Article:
The plunging price of gold is an expression of hope by the markets

Gold is the ultimate hedge against bad stuff. If people are selling it, maybe things aren't so bad.

One of the big market stories of the day is the continued decline of precious metals. The price of gold is almost 20 per cent off its late 2012 high of $1,794 per oz, and a huge chunk of that fall has happened in the last two weeks – this morning alone, it's down 3.8 per cent and is still falling.

It's always tricky to read anything into market movements, unless they're as obvious a boom-and-bust cycle as something like Bitcoin, and that goes double for something like gold. It, and precious metals in general, have semi-unique fundamentals, because nearly all of their worth is tied up in the collective agreement that they are valuable. A bar of gold is worth money because everyone agrees it is worth money; contrast that with a barrel of oil, which can be used to make things and provide energy, or a share in a company, which might pay dividends.

But the price of gold isn't just driven by unpredictable speculation. The whole thing is wrapped up in beliefs about the nature of fiat currency, inflation, and macroeconomics. Joe Weisenthal explains:

On one hand you have established economists, who believe the government has tools at its disposal to address a crisis. These tools include deficit spending and a violent expansion of the Fed’s balance sheet.

Conversely you have critics who slam the arrogance of economists and central planners, and who have predicted that all of this economic acrobatics would result in an economic collapse, hyperinflation, and an explosion in the price of gold. Gold is important to their worldview, because it represents a quasi-money that’s not tied to any government or central bank.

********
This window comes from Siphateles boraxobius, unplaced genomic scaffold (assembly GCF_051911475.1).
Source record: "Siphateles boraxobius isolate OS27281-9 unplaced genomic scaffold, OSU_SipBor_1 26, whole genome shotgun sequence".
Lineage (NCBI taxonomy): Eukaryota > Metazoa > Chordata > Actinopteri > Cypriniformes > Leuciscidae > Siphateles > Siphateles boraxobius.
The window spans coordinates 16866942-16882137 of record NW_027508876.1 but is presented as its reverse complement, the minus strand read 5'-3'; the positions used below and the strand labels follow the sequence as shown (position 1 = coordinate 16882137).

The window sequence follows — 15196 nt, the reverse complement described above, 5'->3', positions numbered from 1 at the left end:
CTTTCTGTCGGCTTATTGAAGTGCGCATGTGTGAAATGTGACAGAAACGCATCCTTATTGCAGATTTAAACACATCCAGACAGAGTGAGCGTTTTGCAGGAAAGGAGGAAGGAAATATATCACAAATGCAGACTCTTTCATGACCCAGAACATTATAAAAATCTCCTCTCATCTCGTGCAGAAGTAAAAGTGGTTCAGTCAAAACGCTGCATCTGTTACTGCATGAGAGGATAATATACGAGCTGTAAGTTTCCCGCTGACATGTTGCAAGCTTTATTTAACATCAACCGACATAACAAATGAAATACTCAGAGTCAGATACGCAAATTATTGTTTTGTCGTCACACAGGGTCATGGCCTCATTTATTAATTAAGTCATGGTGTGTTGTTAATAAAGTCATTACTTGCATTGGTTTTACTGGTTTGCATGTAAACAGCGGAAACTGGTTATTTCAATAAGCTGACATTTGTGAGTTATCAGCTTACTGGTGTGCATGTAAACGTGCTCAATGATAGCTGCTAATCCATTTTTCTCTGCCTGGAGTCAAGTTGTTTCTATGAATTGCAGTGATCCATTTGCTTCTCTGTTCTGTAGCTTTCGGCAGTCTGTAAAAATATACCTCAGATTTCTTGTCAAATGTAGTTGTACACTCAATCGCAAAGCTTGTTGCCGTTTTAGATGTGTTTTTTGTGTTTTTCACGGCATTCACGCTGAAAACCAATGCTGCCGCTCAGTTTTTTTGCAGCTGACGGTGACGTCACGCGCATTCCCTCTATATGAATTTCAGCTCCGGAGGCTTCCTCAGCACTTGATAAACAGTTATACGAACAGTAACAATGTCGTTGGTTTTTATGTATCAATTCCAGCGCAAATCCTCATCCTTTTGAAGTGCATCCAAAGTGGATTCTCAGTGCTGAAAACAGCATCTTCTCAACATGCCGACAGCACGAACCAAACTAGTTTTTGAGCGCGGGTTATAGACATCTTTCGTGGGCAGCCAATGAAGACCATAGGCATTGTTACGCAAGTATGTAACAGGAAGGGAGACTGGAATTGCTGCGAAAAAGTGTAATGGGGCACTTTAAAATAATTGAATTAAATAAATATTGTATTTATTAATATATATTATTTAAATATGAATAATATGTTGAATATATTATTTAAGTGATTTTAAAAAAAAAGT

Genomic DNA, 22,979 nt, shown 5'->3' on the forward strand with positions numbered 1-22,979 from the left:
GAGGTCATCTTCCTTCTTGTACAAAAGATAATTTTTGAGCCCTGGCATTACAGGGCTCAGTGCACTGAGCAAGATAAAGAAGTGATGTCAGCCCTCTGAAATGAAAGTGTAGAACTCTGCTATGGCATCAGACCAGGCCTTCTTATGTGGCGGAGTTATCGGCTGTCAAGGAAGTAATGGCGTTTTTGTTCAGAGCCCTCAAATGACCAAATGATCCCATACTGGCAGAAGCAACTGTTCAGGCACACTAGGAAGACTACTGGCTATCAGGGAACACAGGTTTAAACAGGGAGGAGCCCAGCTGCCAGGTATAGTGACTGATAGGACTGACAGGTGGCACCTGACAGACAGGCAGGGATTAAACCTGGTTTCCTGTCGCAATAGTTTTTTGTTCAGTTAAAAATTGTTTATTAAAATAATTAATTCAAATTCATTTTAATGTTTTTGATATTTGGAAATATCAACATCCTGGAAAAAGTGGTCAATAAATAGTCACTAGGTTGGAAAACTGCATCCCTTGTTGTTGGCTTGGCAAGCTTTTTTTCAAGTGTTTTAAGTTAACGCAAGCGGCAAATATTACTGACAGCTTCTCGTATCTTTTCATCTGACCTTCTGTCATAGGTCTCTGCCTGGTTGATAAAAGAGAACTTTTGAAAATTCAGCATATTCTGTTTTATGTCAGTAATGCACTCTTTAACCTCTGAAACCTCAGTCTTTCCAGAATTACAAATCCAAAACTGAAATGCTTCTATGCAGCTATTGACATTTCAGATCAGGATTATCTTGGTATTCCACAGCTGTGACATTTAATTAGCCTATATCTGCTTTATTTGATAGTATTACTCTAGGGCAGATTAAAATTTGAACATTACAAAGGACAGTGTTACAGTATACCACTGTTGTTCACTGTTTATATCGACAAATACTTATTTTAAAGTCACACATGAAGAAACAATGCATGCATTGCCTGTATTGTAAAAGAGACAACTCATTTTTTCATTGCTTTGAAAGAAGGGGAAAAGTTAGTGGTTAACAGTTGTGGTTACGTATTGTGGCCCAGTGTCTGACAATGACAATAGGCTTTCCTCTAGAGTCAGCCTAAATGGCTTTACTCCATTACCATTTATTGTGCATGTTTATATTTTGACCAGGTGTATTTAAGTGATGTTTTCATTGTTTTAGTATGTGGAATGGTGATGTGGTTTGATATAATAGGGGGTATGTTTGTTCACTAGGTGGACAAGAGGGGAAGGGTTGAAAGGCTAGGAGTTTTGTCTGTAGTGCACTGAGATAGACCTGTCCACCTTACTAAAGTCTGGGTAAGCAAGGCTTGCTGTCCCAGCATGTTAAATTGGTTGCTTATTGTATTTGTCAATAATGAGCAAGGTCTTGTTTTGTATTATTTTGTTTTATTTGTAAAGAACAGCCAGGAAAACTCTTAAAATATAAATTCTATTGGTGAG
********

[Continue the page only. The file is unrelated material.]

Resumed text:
Investing in gold is a rejection of government money and finance. Money flowing into gold-related assets represents a belief that rocks (however shiny they are) are a better place to invest than human endeavors (like stocks).

You can see this belief reflected in the tendency sites like ZeroHedge have towards showing things priced "in gold". So, for instance, the S&P priced in gold has been shrinking since 2000: the idea is that gold is still the only real money, and must therefore be the point from which all other observations are made. (Paul Kedrosky took this to its logical conclusion, charting the price of gold in gold)

But regardless of the reasons for the collective agreement that gold holds value, it does. And that means it has some properties as an investment vehicle. Traditionally, it's thought to be good to own in periods of high inflation and poor growth in the value of the stock market, and Paweł Morski points out what the logical conclusion of that is:

Gold – unlike bank deposits, equity or bonds, or even banknotes – is separate from the real economy: it’s what you invest in when you want to take a breather from what’s happening in the real economy. That’s actually only a sensible thing to do in pretty extreme circumstances. Gold returns are utterly crushed by equity markets in the long term – to a really astonishing degree for those economies where we have continuous equity markets.

Compared with shares in pre-revolutionary China or pre-war Poland, gold returns look pretty good. Gold is less an index of how confident we are that our leaders a) want to b) know how to do the right thing as it is an index of how sure we are that they won’t completely and utterly screw the pooch.

Also worth quoting is Morksi's absolute belter, because just look at it:

I have nothing to say about the Gold Standard other than it’s the obvious solution for those who feel the main problems with the euro are that it’s too flexible and covers too few countries.